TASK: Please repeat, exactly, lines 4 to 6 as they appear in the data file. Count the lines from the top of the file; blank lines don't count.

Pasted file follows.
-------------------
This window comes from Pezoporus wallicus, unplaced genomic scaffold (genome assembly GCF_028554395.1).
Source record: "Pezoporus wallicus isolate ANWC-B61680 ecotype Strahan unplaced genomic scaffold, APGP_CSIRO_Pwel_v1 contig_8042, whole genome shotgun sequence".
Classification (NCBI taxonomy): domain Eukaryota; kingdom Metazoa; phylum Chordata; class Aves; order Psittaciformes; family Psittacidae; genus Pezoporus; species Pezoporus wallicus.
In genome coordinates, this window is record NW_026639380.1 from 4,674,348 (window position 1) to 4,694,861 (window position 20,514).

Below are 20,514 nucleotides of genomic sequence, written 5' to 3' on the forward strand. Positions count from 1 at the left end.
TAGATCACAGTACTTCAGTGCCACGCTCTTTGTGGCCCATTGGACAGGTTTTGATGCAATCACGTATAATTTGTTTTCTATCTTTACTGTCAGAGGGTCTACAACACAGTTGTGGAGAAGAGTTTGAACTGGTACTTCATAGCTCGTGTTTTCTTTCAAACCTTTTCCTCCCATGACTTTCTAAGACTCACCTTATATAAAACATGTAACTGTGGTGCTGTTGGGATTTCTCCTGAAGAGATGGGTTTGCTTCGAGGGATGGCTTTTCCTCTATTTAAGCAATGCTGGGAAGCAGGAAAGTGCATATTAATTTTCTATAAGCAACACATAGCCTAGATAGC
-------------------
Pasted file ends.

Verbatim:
In genome coordinates, this window is record NW_026639380.1 from 4,674,348 (window position 1) to 4,694,861 (window position 20,514).

Below are 20,514 nucleotides of genomic sequence, written 5' to 3' on the forward strand. Positions count from 1 at the left end.
TAGATCACAGTACTTCAGTGCCACGCTCTTTGTGGCCCATTGGACAGGTTTTGATGCAATCACGTATAATTTGTTTTCTATCTTTACTGTCAGAGGGTCTACAACACAGTTGTGGAGAAGAGTTTGAACTGGTACTTCATAGCTCGTGTTTTCTTTCAAACCTTTTCCTCCCATGACTTTCTAAGACTCACCTTATATAAAACATGTAACTGTGGTGCTGTTGGGATTTCTCCTGAAGAGATGGGTTTGCTTCGAGGGATGGCTTTTCCTCTATTTAAGCAATGCTGGGAAGCAGGAAAGTGCATATTAATTTTCTATAAGCAACACATAGCCTAGATAGC